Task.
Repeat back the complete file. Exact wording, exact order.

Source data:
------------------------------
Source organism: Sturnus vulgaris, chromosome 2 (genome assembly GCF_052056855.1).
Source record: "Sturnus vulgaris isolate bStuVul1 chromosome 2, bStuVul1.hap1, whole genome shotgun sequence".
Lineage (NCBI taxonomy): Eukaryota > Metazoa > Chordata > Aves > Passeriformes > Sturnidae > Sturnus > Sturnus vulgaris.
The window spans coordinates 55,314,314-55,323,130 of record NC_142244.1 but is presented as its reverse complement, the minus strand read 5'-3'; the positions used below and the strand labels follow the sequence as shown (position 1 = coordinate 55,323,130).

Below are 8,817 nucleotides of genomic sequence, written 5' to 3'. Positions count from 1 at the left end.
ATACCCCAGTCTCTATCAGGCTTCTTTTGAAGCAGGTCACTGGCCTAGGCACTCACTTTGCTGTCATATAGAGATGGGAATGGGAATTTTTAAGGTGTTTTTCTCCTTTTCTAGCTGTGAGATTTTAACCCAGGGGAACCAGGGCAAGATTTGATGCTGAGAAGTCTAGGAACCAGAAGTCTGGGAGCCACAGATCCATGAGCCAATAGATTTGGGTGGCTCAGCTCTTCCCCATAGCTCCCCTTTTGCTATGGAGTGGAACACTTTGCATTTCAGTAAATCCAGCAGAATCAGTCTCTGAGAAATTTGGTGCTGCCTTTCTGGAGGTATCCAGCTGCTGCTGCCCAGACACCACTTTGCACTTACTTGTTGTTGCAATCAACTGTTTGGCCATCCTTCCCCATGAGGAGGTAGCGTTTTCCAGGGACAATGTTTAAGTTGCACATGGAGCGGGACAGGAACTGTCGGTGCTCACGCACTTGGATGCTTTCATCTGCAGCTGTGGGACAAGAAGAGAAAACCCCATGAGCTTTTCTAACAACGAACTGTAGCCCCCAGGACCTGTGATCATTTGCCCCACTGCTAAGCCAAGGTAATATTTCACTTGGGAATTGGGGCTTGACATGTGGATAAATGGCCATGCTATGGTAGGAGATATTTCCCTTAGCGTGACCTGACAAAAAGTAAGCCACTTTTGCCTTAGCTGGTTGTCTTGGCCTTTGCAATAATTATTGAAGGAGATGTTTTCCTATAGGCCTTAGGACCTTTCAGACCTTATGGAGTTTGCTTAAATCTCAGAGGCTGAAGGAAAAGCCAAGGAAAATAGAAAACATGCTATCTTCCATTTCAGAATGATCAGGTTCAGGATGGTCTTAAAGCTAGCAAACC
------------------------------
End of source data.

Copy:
Source organism: Sturnus vulgaris, chromosome 2 (genome assembly GCF_052056855.1).
Source record: "Sturnus vulgaris isolate bStuVul1 chromosome 2, bStuVul1.hap1, whole genome shotgun sequence".
Lineage (NCBI taxonomy): Eukaryota > Metazoa > Chordata > Aves > Passeriformes > Sturnidae > Sturnus > Sturnus vulgaris.
The window spans coordinates 55,314,314-55,323,130 of record NC_142244.1 but is presented as its reverse complement, the minus strand read 5'-3'; the positions used below and the strand labels follow the sequence as shown (position 1 = coordinate 55,323,130).

Below are 8,817 nucleotides of genomic sequence, written 5' to 3'. Positions count from 1 at the left end.
ATACCCCAGTCTCTATCAGGCTTCTTTTGAAGCAGGTCACTGGCCTAGGCACTCACTTTGCTGTCATATAGAGATGGGAATGGGAATTTTTAAGGTGTTTTTCTCCTTTTCTAGCTGTGAGATTTTAACCCAGGGGAACCAGGGCAAGATTTGATGCTGAGAAGTCTAGGAACCAGAAGTCTGGGAGCCACAGATCCATGAGCCAATAGATTTGGGTGGCTCAGCTCTTCCCCATAGCTCCCCTTTTGCTATGGAGTGGAACACTTTGCATTTCAGTAAATCCAGCAGAATCAGTCTCTGAGAAATTTGGTGCTGCCTTTCTGGAGGTATCCAGCTGCTGCTGCCCAGACACCACTTTGCACTTACTTGTTGTTGCAATCAACTGTTTGGCCATCCTTCCCCATGAGGAGGTAGCGTTTTCCAGGGACAATGTTTAAGTTGCACATGGAGCGGGACAGGAACTGTCGGTGCTCACGCACTTGGATGCTTTCATCTGCAGCTGTGGGACAAGAAGAGAAAACCCCATGAGCTTTTCTAACAACGAACTGTAGCCCCCAGGACCTGTGATCATTTGCCCCACTGCTAAGCCAAGGTAATATTTCACTTGGGAATTGGGGCTTGACATGTGGATAAATGGCCATGCTATGGTAGGAGATATTTCCCTTAGCGTGACCTGACAAAAAGTAAGCCACTTTTGCCTTAGCTGGTTGTCTTGGCCTTTGCAATAATTATTGAAGGAGATGTTTTCCTATAGGCCTTAGGACCTTTCAGACCTTATGGAGTTTGCTTAAATCTCAGAGGCTGAAGGAAAAGCCAAGGAAAATAGAAAACATGCTATCTTCCATTTCAGAATGATCAGGTTCAGGATGGTCTTAAAGCTAGCAAACC